Located on the shores of Lake Washington, the Inglewood-Finn Hill neighborhood has one of the higher rankings found on AreaVibes.com with a A+ for amenities, an A- for housing (the median home value
Here in the greater Seattle area, we love animals. Let that statement simmer for a moment. Everybody, everywhere says, “We love animals” but it’s often a symbolic statement, disproved by strict animal control laws and rampant pet abuse and roaming packs of strays. Not here. Stray dogs, instead of being picked up and marked for euthanasia, are taken to pet rescues and placed for adoption. And pet adoption associations routinely bring in pets that went unplaced elsewhere because animals up for adoption in Washington find homes.
We are also a place in which just having the pet is a long way from the end of the story. We have some of the nation’s strictest laws against animal abuse and the state legislature has increased the severity of penalties six times in the past thirty years. You could literally taser your next-door neighbor and beat him with a broomstick and get into less trouble than you would if you do the same thing to his dog or cat. (Maybe even no trouble, if the neighbor was a pain and deserved the taser.) One recent animal abuser sat in court with his mouth hanging open in disbelief as the judge sentenced him to ten years in prison for a succession of abuse charges. Kids and Pets, in Washington, are off-limits and everybody knows it.
A quick google search of “Pet groups near Seattle” or “dog groups in Kirkland” reveals just how pet-obsessed we Washingtonians really are. There are hundreds of groups for folks whose free-time interests center on their furry pals. There is a very active meet-up culture in Kirkland, both for those who want their pets to meet other pets or for their human buddies to meet up, with the pets serving as wing-beast. There are at least a dozen pet therapy groups, divided equally between groups for humans with medical or psychological problems that respond to contact with animals…and those for pets with adjustment difficulties. There are appreciation groups for almost every breed to dogs and many breeds of cat. There are also groups for those who own falcons, those who want close encounters with whales, folks who fancy miniature horses, a full-time chimpanzee rescue, and even groups for those who prefer small pets like Hamsters and gerbils. There are over 100 animal and habitat protection groups which pump tens of millions of dollars annually into the state’s preservation and animal protection agencies. There is even a group, based in a town north of Seattle, that will help your pet remember his or her past lives…and we are not making this up.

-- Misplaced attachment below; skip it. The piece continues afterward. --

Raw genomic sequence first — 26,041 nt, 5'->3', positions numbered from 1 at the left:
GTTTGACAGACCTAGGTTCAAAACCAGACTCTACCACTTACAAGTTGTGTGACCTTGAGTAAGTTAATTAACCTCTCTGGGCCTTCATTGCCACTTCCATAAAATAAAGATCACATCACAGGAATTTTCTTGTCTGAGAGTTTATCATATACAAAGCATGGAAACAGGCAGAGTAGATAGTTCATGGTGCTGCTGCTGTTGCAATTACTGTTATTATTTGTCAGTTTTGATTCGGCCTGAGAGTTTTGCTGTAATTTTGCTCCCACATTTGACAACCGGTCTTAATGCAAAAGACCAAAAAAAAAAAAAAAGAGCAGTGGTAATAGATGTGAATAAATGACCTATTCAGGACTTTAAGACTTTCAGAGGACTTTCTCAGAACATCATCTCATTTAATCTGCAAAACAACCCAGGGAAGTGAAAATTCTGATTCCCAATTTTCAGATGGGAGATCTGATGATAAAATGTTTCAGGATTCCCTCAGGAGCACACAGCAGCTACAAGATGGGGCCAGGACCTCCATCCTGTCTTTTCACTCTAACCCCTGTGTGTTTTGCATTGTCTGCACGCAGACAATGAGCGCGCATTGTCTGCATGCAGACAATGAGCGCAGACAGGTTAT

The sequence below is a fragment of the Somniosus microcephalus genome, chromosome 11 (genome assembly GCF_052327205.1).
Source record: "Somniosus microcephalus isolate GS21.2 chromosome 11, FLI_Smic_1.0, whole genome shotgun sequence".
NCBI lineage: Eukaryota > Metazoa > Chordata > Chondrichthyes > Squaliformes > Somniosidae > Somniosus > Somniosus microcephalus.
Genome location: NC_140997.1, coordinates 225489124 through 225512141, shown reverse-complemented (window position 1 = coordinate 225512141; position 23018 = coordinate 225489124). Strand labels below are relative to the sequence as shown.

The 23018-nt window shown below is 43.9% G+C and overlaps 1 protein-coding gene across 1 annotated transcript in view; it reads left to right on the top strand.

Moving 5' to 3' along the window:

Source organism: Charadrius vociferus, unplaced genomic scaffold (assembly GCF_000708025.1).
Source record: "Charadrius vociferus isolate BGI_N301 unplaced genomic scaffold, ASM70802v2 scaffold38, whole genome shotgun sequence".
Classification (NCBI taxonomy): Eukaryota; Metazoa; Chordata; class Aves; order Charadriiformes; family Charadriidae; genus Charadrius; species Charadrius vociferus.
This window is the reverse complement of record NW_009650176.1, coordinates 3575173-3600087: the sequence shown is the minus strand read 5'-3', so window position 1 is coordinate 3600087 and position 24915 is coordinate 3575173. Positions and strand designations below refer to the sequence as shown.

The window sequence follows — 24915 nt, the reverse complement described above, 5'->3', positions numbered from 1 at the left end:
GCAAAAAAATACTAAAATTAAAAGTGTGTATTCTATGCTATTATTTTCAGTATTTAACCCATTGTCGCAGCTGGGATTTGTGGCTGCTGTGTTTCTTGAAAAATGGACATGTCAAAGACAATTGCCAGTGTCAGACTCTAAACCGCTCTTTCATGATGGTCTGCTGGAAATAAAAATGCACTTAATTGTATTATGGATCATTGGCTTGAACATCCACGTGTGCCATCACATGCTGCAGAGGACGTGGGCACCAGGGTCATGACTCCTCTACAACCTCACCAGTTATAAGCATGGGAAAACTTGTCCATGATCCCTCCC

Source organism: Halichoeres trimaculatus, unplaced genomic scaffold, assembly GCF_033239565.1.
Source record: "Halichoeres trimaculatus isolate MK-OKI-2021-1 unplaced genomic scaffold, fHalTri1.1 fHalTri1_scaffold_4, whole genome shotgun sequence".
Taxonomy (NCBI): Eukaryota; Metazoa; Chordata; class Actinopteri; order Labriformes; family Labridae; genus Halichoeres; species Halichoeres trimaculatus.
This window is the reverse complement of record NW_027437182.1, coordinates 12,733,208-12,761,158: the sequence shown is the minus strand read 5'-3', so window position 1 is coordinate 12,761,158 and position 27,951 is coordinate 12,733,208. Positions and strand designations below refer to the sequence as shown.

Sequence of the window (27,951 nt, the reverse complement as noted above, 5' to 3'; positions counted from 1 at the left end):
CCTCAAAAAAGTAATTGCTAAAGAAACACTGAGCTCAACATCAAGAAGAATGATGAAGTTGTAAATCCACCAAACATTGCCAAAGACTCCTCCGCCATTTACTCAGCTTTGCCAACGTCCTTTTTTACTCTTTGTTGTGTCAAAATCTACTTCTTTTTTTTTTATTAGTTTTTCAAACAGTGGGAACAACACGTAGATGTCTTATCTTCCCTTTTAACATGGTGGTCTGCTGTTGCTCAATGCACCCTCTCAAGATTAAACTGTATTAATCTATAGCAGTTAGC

There are two groups operating in Kirkland, and dozens in surrounding areas, which deal with pet loss and grief and their numbers grow every year. And the 100+ animal hospitals in this end of Washington are working daily miracles in extending the lives of our pets and improving the quality of their twilight years.
So, what do you need to know to be a good Kirkland/Seattle/Washingtonian pet pal? Stray pets will be picked up but are rarely ever euthanized but placed with local adoption groups. Missing pets turn up at a rescue group over 90% of the time. And packs of stray dogs simply don’t exist here. Dogs or other pets that are not on leashes must be either in one of the area’s dozens of off-leash parks or in a fenced yard. And forgetting to have a couple of those handy little plastic bags in your pocket will get you called on it for not picking up after Bowser…or, more often, an offer of a bag you can use, just in case you forgot.
~Married with 2 children ~Turned grey prematurely ~Fetish for all things Apple ~Urban chicken farmer ~Enology (wine making) student @ WSU ~14+ years of Real experience “Here at TeamTroy we h....